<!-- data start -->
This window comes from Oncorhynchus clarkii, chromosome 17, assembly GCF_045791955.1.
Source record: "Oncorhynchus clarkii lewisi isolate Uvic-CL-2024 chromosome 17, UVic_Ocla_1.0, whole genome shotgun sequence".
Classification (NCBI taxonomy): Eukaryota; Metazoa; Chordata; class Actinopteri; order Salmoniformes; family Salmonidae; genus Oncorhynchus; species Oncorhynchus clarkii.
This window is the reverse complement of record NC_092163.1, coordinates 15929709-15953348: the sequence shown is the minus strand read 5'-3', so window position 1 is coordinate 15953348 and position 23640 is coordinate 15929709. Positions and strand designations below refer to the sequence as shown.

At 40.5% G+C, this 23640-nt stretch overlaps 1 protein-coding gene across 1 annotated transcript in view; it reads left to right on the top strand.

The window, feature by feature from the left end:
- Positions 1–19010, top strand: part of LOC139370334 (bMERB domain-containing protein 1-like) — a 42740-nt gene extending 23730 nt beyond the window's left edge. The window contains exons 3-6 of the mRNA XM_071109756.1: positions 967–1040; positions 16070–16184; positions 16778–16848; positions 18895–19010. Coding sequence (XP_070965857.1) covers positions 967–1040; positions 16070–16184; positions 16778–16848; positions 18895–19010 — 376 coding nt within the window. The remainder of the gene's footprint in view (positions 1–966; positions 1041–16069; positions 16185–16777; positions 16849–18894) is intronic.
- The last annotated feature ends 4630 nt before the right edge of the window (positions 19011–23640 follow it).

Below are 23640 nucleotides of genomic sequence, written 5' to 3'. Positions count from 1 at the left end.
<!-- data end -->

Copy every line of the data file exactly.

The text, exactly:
This window comes from Oncorhynchus clarkii, chromosome 17, assembly GCF_045791955.1.
Source record: "Oncorhynchus clarkii lewisi isolate Uvic-CL-2024 chromosome 17, UVic_Ocla_1.0, whole genome shotgun sequence".
Classification (NCBI taxonomy): Eukaryota; Metazoa; Chordata; class Actinopteri; order Salmoniformes; family Salmonidae; genus Oncorhynchus; species Oncorhynchus clarkii.
This window is the reverse complement of record NC_092163.1, coordinates 15929709-15953348: the sequence shown is the minus strand read 5'-3', so window position 1 is coordinate 15953348 and position 23640 is coordinate 15929709. Positions and strand designations below refer to the sequence as shown.

At 40.5% G+C, this 23640-nt stretch overlaps 1 protein-coding gene across 1 annotated transcript in view; it reads left to right on the top strand.

The window, feature by feature from the left end:
- Positions 1–19010, top strand: part of LOC139370334 (bMERB domain-containing protein 1-like) — a 42740-nt gene extending 23730 nt beyond the window's left edge. The window contains exons 3-6 of the mRNA XM_071109756.1: positions 967–1040; positions 16070–16184; positions 16778–16848; positions 18895–19010. Coding sequence (XP_070965857.1) covers positions 967–1040; positions 16070–16184; positions 16778–16848; positions 18895–19010 — 376 coding nt within the window. The remainder of the gene's footprint in view (positions 1–966; positions 1041–16069; positions 16185–16777; positions 16849–18894) is intronic.
- The last annotated feature ends 4630 nt before the right edge of the window (positions 19011–23640 follow it).

Below are 23640 nucleotides of genomic sequence, written 5' to 3'. Positions count from 1 at the left end.